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How Big Do Goldendoodles Get? Average Size & Growth Charts

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By Nicole Cosgrove

a miniature goldendoodle dog sitting near park fountain

The Goldendoodle is a hybrid dog that is a cross between the Golden Retriever and Poodle. Because there are different sizes of Poodle, this also means there are different sizes of Goldendoodle with the average adult measuring anywhere from 16 to 25 inches.

As well as the common size of the Goldendoodle, the biggest factor that influences size is the age of the dog, while weight is heavily determined by the diet and condition of the dog. It can also depend on whether a Goldendoodle is an F1, which is 50/50 Poodle and Golden Retriever, or an F1B, which is 75% Poodle and 25% Golden Retriever. However, it can be beneficial to get a rough idea of typical size so you can ensure that your dog is growing to an appropriate size and even to help determine whether this is the right choice of breed for your home and family.

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Goldendoodle Breed Overview

Goldendoodles have likely been around since the 1960s and may have come about as a result of an accidental breeding between the two parent breeds. However, their recent popularity started in the 1990s and was led by Australian breeder Wally Conron. Conron wanted to create a guide dog that was suitable for an owner that was allergic to dogs. He combined the Golden Retriever for its obedience and intelligence, with a Poodle, which is known for having a hypoallergenic coat.

The breed is a popular pet breed because it is intelligent and obedient, its coat is easy to manage and doesn’t require too much maintenance and care, and it is good with kids as well as with adults, strangers, and with other animals.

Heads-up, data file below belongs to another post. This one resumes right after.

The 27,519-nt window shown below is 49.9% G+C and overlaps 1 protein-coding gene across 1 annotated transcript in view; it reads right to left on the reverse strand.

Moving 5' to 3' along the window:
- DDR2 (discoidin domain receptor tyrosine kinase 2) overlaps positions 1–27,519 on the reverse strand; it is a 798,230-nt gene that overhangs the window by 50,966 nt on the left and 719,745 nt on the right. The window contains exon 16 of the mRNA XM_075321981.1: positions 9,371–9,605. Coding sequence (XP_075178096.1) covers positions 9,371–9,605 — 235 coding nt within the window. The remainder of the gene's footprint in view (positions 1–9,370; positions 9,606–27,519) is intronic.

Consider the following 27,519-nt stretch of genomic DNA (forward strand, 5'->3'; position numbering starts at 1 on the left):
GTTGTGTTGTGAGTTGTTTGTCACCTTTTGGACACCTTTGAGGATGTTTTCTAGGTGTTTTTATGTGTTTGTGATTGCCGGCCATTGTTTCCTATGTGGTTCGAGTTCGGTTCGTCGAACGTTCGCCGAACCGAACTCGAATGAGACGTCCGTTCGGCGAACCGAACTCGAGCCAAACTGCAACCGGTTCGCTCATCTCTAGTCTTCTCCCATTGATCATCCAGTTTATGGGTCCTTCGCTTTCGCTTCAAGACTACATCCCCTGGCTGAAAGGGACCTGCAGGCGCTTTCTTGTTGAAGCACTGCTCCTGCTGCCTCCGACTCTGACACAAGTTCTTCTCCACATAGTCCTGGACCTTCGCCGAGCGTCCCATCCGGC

The Goldendoodle does require a decent amount of exercise daily, however, and if it doesn’t receive good training, it may develop its own traits and habits.

It is also worth noting that because the Goldendoodle is a hybrid or crossbreed, it is not purebred which, in turn, means that it is not formally recognized by kennel clubs and cannot be registered.

Image Credit: Josh Fields, Pexels

Goldendoodle Size and Growth Chart

Goldendoodles do come in three standard sizes, which means that the size of your Doodle will depend on which standard it meets.

Miniature Goldendoodle Age Height Weight
2 months 4–5 inches 5–8 pounds
3 months 5–6 inches 6–9 pounds
4 months 6–8 inches 8–15 pounds
6 months 8–10 inches 10–22 pounds
9 months 9–12 inches 15–28 pounds
12 months 13–15 inches 15–30 pounds

Medium Goldendoodle Age Height Weight
2 months 5–8 inches 9–14 pounds
3 months 7–10 inches 12–18 pounds
4 months 9–12 inches 15–25 pounds
6 months 12–15 inches 20–34 pounds
9 months 16–18 inches 25–40 pounds
12 months 15–20 inches 30–45 pounds

Standard Goldendoodle Age Height Weight
2 months 6–9 inches 13–27 pounds
3 months 8–11 inches 18–37 pounds
4 months 10–14 inches 24–48 pounds
6 months 14–17 inches 30–65 pounds
9 months 18–22 inches 40–80 pounds
12 months 20–24 inches 45–90 pounds

When Does a Goldendoodle Stop Growing?

Generally, a Goldendoodle will stop growing when it reaches full maturity, which occurs at around 12 months of age. Larger Doodles may take a little longer to stop growing but should still reach full size by the age of 15 months. Smaller dogs may reach full size by the age of 9 or 10 months.

Factors Affecting the Size of Goldendoodles

  • Standard – While Golden Retrievers do tend to be of a similar size to one another, Poodles come in various sizes. This means that the size of a Goldendoodle will depend on which Poodle standard it was bred from. This is the single factor that will affect size the most.